The Last of the Doughboys: The Forgotten Generation and Their Forgotten World War

The Last of the Doughboys: The Forgotten Generation and Their Forgotten World War

by Richard Rubin
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The Last of the Doughboys: The Forgotten Generation and Their Forgotten World War by Richard Rubin

“Richard Rubin has done something that will never be possible for anyone to do again. His interviews with the last American World War I veterans—who have all since died—bring to vivid life a cataclysm that changed our world forever but that remains curiously forgotten here.”—Adam Hochschild, author of To End All Wars: A Story of Loyalty and Rebellion, 1914–1918

In 2003, 85 years after the end of World War I, Richard Rubin set out to see if he could still find and talk to someone who had actually served in the American Expeditionary Forces during that colossal conflict. Ultimately, he found dozens, aged 101 to 113, from Cape Cod to Carson City, who shared with him at the last possible moment their stories of America’s Great War. Nineteenth-century men and women living in the twenty-first century, they were self-reliant, humble, and stoic, never complaining, but still marveling at the immensity of the war they helped win, and the complexity of the world they helped create. Though America has largely forgotten their war, you will never forget them, or their stories. A decade in the making, The Last of the Doughboys is the most sweeping look at America’s First World War in a generation, a glorious reminder of the tremendously important role America played in the war to end all wars, as well as a moving meditation on character, grace, aging, and memory.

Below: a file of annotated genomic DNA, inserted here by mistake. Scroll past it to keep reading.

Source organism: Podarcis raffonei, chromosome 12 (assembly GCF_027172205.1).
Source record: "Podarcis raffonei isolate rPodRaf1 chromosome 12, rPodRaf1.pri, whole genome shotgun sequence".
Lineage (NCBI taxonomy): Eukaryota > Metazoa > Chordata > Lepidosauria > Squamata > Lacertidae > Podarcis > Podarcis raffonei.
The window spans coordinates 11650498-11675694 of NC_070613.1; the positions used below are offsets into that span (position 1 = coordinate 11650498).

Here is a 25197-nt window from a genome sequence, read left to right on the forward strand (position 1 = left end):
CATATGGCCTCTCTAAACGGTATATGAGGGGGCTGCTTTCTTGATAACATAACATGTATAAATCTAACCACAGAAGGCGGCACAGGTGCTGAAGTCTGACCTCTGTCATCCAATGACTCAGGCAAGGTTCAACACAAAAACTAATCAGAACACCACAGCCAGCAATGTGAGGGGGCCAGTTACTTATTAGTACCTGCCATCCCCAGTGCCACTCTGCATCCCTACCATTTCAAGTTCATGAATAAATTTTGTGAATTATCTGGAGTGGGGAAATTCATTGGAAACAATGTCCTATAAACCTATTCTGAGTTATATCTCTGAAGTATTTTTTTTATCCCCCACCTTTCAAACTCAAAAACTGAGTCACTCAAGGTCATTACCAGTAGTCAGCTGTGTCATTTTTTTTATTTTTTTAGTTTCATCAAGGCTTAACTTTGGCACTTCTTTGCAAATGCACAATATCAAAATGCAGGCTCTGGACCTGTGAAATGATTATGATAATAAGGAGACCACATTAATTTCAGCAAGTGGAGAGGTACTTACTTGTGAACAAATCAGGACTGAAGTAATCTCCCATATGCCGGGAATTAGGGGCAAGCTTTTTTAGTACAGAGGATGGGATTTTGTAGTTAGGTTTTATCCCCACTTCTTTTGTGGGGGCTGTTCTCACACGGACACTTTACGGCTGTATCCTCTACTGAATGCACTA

“An outstanding and fascinating book. By tracking down the last surviving veterans of the First World War and interviewing them with sympathy and skill, Richard Rubin has produced a first-rate work of reporting.”—Ian Frazier, author of Travels in Siberia

“I cannot remember a book about that huge and terrible war that I have enjoyed reading more in many years."—Michael Korda, The Daily Beast

Product Details

ISBN-13: 9781482923582
Publisher: Blackstone Audio, Inc.